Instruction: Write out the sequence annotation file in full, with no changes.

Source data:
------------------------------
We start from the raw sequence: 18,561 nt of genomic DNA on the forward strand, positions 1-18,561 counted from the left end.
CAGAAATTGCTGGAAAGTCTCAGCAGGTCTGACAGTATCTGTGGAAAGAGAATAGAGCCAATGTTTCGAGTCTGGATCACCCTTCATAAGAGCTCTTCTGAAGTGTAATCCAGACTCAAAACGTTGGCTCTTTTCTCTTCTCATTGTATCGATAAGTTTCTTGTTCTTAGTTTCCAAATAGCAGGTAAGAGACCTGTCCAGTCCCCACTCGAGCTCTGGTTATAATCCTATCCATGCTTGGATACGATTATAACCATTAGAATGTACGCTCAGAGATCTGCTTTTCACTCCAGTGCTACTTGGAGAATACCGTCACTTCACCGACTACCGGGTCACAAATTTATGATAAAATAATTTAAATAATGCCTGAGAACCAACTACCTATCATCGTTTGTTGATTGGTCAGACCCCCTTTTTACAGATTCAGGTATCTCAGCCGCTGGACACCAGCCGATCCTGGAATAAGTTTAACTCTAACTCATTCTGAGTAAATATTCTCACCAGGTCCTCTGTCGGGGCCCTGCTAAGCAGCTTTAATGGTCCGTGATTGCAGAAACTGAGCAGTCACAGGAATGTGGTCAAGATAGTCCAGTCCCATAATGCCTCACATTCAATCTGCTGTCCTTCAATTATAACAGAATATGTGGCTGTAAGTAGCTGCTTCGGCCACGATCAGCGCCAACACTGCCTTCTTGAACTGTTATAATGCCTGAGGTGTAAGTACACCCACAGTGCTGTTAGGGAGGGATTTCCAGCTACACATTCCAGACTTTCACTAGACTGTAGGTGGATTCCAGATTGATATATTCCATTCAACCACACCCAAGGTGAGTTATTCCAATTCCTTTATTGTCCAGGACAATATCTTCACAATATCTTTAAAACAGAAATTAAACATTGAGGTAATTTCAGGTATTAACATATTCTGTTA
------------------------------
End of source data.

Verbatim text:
We start from the raw sequence: 18,561 nt of genomic DNA on the forward strand, positions 1-18,561 counted from the left end.
CAGAAATTGCTGGAAAGTCTCAGCAGGTCTGACAGTATCTGTGGAAAGAGAATAGAGCCAATGTTTCGAGTCTGGATCACCCTTCATAAGAGCTCTTCTGAAGTGTAATCCAGACTCAAAACGTTGGCTCTTTTCTCTTCTCATTGTATCGATAAGTTTCTTGTTCTTAGTTTCCAAATAGCAGGTAAGAGACCTGTCCAGTCCCCACTCGAGCTCTGGTTATAATCCTATCCATGCTTGGATACGATTATAACCATTAGAATGTACGCTCAGAGATCTGCTTTTCACTCCAGTGCTACTTGGAGAATACCGTCACTTCACCGACTACCGGGTCACAAATTTATGATAAAATAATTTAAATAATGCCTGAGAACCAACTACCTATCATCGTTTGTTGATTGGTCAGACCCCCTTTTTACAGATTCAGGTATCTCAGCCGCTGGACACCAGCCGATCCTGGAATAAGTTTAACTCTAACTCATTCTGAGTAAATATTCTCACCAGGTCCTCTGTCGGGGCCCTGCTAAGCAGCTTTAATGGTCCGTGATTGCAGAAACTGAGCAGTCACAGGAATGTGGTCAAGATAGTCCAGTCCCATAATGCCTCACATTCAATCTGCTGTCCTTCAATTATAACAGAATATGTGGCTGTAAGTAGCTGCTTCGGCCACGATCAGCGCCAACACTGCCTTCTTGAACTGTTATAATGCCTGAGGTGTAAGTACACCCACAGTGCTGTTAGGGAGGGATTTCCAGCTACACATTCCAGACTTTCACTAGACTGTAGGTGGATTCCAGATTGATATATTCCATTCAACCACACCCAAGGTGAGTTATTCCAATTCCTTTATTGTCCAGGACAATATCTTCACAATATCTTTAAAACAGAAATTAAACATTGAGGTAATTTCAGGTATTAACATATTCTGTTA